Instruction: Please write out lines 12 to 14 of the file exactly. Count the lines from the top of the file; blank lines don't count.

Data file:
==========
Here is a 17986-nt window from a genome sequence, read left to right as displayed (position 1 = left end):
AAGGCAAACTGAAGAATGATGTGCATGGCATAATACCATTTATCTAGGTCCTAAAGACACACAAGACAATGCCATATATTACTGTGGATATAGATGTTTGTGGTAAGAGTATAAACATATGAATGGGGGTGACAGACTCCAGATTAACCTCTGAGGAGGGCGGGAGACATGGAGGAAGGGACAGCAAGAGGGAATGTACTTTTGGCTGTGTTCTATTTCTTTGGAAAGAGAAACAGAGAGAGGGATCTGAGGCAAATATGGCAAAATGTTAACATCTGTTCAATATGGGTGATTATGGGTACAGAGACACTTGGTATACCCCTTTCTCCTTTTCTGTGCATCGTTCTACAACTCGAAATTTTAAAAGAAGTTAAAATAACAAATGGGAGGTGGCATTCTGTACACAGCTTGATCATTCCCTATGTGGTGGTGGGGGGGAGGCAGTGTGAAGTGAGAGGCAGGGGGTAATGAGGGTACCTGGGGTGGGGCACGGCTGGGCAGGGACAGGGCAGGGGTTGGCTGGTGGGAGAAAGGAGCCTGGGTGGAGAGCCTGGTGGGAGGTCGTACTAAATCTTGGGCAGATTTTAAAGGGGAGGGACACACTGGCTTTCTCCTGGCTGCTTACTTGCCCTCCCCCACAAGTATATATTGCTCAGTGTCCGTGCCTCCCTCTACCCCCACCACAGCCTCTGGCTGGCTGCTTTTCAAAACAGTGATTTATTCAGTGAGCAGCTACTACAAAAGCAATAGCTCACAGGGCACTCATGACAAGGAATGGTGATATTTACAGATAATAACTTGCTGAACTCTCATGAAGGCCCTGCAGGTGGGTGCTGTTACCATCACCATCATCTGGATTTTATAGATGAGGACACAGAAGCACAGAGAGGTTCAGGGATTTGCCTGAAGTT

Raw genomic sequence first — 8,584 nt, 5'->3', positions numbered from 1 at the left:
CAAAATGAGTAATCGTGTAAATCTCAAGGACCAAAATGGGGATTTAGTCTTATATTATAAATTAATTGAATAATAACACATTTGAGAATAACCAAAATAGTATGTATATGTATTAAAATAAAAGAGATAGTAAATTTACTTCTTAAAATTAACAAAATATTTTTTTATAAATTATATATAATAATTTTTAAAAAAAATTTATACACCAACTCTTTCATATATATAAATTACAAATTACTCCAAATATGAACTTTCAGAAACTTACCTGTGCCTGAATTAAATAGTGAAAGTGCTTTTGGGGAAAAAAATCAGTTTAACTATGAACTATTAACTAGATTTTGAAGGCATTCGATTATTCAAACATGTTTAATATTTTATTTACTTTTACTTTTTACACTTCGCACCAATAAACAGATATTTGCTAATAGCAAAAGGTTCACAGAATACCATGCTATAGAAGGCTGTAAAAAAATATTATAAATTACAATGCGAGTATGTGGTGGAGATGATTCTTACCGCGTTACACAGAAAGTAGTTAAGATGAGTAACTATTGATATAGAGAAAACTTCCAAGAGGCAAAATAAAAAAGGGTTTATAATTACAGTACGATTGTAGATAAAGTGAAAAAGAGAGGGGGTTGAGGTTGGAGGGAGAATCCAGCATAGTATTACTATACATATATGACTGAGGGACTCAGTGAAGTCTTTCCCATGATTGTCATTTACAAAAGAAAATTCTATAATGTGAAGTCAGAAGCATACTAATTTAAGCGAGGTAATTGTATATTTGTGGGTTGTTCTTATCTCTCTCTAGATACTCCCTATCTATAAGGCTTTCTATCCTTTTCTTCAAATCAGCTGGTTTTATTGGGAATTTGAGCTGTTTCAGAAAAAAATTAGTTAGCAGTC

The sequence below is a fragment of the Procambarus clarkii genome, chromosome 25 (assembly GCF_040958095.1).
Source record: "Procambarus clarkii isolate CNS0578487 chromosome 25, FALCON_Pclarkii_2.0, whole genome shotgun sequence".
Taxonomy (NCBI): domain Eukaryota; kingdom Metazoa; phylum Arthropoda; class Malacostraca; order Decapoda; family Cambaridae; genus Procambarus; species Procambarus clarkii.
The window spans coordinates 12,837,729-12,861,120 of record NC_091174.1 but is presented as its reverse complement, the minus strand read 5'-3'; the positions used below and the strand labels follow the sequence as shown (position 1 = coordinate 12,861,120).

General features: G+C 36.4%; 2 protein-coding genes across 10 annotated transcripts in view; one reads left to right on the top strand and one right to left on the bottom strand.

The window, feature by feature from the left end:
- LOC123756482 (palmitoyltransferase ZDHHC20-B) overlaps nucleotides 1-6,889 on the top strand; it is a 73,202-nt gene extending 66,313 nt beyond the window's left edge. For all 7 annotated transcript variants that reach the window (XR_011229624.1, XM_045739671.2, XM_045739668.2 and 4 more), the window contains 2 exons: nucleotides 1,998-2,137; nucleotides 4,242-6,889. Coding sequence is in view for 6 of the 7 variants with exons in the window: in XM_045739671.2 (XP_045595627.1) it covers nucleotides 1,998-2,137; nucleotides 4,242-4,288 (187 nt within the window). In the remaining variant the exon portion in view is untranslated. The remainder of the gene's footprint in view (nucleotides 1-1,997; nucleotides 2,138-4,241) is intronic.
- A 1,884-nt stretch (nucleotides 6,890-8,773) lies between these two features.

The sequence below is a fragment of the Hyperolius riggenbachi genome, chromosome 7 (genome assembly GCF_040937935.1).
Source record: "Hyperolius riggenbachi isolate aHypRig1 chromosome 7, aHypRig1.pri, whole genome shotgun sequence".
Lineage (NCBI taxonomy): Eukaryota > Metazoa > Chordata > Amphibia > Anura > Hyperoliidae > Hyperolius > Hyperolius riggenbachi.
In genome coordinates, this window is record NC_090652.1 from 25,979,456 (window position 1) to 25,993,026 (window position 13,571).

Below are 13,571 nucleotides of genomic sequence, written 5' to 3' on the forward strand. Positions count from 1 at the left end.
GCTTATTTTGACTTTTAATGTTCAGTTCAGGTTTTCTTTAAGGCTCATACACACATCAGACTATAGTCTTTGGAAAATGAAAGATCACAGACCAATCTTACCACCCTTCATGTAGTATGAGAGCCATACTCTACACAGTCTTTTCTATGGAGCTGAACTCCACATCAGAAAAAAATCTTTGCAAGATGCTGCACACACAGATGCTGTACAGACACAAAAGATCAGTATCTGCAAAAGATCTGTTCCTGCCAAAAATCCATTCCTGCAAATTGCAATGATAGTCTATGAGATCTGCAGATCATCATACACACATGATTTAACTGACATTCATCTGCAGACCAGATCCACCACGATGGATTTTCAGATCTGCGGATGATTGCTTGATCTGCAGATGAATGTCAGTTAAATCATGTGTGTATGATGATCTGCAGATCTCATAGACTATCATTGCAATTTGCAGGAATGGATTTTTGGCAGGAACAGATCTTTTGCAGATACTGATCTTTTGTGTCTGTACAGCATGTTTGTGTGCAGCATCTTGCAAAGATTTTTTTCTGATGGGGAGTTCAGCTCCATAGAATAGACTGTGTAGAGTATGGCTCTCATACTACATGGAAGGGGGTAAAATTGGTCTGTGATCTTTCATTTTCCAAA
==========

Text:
- A 1,884-nt stretch (nucleotides 6,890-8,773) lies between these two features.

The sequence below is a fragment of the Hyperolius riggenbachi genome, chromosome 7 (genome assembly GCF_040937935.1).
Source record: "Hyperolius riggenbachi isolate aHypRig1 chromosome 7, aHypRig1.pri, whole genome shotgun sequence".